Next Article in Journal
The Potential of Integrating Provitamin A-Biofortified Maize in Smallholder Farming Systems to Reduce Malnourishment in South Africa
Next Article in Special Issue
Reference Intervals for Urinary Cotinine Levels and the Influence of Sampling Time and Other Predictors on Its Excretion Among Italian Schoolchildren
Previous Article in Journal
Convergence in Sleep Time Accomplished? Gender Gap in Sleep Time for Middle-Aged Adults in Korea
Previous Article in Special Issue
A Stratified Meta-Analysis of the Association between Exposure to Environmental Tobacco Smoke during Childhood and Adulthood and Urothelial Bladder Cancer Risk
Article Menu
Issue 4 (April) cover image

Export Article

Open AccessArticle

Urinary Cotinine Concentration and Self-Reported Smoking Status in 1075 Subjects Living in Central Italy

1
INAIL, Department of Occupational and Environmental Medicine, Epidemiology and Hygiene, Via di Fontana Candida 1, Monteporzio Catone, 00078 Rome, Italy
2
Lazio Regional Health Service, Department of Epidemiology, Via Cristoforo Colombo 112, 00147 Rome, Italy
*
Author to whom correspondence should be addressed.
Int. J. Environ. Res. Public Health 2018, 15(4), 804; https://doi.org/10.3390/ijerph15040804
Received: 6 March 2018 / Revised: 13 April 2018 / Accepted: 17 April 2018 / Published: 19 April 2018
(This article belongs to the Special Issue Environmental Tobacco Smoke: Exposure and Effects)
  |  
PDF [501 KB, uploaded 3 May 2018]
  |  

Abstract

Background: Urinary cotinine, a metabolite of nicotine, is a marker of tobacco smoke exposure. A cutoff value for cotinine concentration can be set to distinguish smokers from non-smokers, independently from self-declared status. Method: Cotinine was determined by isotopic dilution High Performance Liquid Chromatography coupled to tandem mass spectrometry (HPLC-MS/MS) between 2013 and 2014 on urine samples of a population of 1075 subjects. Results: 296 subjects have a cotinine level higher than 100 μg/g of creatinine (cutoff), with a median cotinine concentration of 1504.70 μg/g of creatinine. The mean is 27.5% of smokers and 60.5% in this group are females. The median value for non-smokers is 5.6 μg/g of creatinine. Two hundred and seventy-five subjects declared to be smokers in the questionnaire, but 6 (2.2%) present urinary cotinine levels lower than cutoff; 800 subjects declared to be non-smokers, but 26 of them presented urinary cotinine levels that were higher than the cutoff (3.3%). Conclusion: Using the cutoff of 100 μg/g, the misclassification of smokers resulted to be 2.2%, indicating that the selected value is suitable for studying the human exposures to environmental and occupational pollutants, including those produced by smoking. View Full-Text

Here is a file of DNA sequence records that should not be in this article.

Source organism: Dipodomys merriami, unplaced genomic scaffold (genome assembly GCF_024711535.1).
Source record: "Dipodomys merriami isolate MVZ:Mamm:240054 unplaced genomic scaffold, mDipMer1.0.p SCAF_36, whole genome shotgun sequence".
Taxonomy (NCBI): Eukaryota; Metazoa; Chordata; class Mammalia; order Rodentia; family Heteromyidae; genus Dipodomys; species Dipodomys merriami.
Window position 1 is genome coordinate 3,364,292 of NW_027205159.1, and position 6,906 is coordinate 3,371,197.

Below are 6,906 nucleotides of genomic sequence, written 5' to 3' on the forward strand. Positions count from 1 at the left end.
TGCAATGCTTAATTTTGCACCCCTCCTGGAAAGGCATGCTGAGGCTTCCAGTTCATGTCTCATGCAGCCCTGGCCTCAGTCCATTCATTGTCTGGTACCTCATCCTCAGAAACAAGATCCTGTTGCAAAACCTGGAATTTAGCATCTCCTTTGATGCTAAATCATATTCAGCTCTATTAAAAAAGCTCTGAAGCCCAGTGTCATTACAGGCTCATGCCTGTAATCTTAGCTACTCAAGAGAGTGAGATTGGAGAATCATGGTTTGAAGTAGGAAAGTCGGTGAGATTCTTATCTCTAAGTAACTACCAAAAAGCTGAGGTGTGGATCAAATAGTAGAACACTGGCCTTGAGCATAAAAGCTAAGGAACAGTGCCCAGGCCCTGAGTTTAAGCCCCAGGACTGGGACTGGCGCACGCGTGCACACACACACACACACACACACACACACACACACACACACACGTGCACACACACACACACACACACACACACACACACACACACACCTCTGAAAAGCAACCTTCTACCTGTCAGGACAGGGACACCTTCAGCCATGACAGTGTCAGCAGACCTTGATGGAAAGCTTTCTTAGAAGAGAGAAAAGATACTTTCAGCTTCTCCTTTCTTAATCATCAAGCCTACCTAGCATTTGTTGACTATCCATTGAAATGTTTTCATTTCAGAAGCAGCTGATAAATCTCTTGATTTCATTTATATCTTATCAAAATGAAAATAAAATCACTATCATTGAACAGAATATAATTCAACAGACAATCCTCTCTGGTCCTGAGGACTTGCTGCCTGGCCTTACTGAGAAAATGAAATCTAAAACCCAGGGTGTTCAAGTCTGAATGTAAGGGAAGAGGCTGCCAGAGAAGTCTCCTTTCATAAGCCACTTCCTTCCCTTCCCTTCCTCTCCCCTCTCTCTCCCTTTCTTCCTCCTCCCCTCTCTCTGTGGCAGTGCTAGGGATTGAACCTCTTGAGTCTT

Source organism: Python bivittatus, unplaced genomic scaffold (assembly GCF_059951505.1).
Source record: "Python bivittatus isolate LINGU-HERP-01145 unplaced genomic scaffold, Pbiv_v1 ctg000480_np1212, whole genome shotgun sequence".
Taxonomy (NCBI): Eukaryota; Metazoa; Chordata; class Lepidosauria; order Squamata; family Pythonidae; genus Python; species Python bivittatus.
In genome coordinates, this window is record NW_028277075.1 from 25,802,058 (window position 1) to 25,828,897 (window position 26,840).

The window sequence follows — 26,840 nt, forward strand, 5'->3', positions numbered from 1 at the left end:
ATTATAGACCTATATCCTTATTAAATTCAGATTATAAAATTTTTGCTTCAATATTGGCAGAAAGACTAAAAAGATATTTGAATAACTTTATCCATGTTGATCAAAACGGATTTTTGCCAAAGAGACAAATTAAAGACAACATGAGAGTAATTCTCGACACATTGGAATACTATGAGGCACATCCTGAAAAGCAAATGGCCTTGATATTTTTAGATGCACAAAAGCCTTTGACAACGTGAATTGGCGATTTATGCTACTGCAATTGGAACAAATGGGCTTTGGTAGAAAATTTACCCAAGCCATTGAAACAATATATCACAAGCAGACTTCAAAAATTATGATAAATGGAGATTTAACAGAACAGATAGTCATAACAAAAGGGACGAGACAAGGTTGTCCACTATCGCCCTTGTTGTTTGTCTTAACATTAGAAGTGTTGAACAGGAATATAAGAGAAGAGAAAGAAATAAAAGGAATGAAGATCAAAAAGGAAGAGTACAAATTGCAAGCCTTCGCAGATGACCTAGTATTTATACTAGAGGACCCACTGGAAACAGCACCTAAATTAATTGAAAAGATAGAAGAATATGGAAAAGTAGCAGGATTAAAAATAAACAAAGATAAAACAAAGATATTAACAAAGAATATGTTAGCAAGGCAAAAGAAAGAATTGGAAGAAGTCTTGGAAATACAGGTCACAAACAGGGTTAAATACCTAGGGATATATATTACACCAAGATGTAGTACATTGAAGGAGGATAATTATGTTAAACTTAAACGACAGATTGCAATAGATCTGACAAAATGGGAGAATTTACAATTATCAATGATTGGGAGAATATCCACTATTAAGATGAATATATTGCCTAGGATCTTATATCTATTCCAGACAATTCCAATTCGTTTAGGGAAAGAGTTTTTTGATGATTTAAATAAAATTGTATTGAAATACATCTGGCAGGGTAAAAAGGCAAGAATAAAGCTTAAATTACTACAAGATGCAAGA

Keywords: biomarkers; urinary cotinine; environmental tobacco smoke; smoking; cutoff; HPLC-MS/MS biomarkers; urinary cotinine; environmental tobacco smoke; smoking; cutoff; HPLC-MS/MS
Figures

Figure 1

This is an open access article distributed under the Creative Commons Attribution License which permits unrestricted use, distribution, and reproduction in any medium, provided the original work is properly cited (CC BY 4.0).
SciFeed

Share & Cite This Article

MDPI and ACS Style

Paci, E.; Pigini, D.; Bauleo, L.; Ancona, C.; Forastiere, F.; Tranfo, G. Urinary Cotinine Concentration and Self-Reported Smoking Status in 1075 Subjects Living in Central Italy. Int. J. Environ. Res. Public Health 2018, 15, 804.

Show more citation formats Show less citations formats

Note that from the first issue of 2016, MDPI journals use article numbers instead of page numbers. See further details here.

Related Articles

Article Metrics

Article Access Statistics

1

Comments

[Return to top]
Int. J. Environ. Res. Public Health EISSN 1660-4601 Published by MDPI AG, Basel, Switzerland RSS E-Mail Table of Contents Alert
Back to Top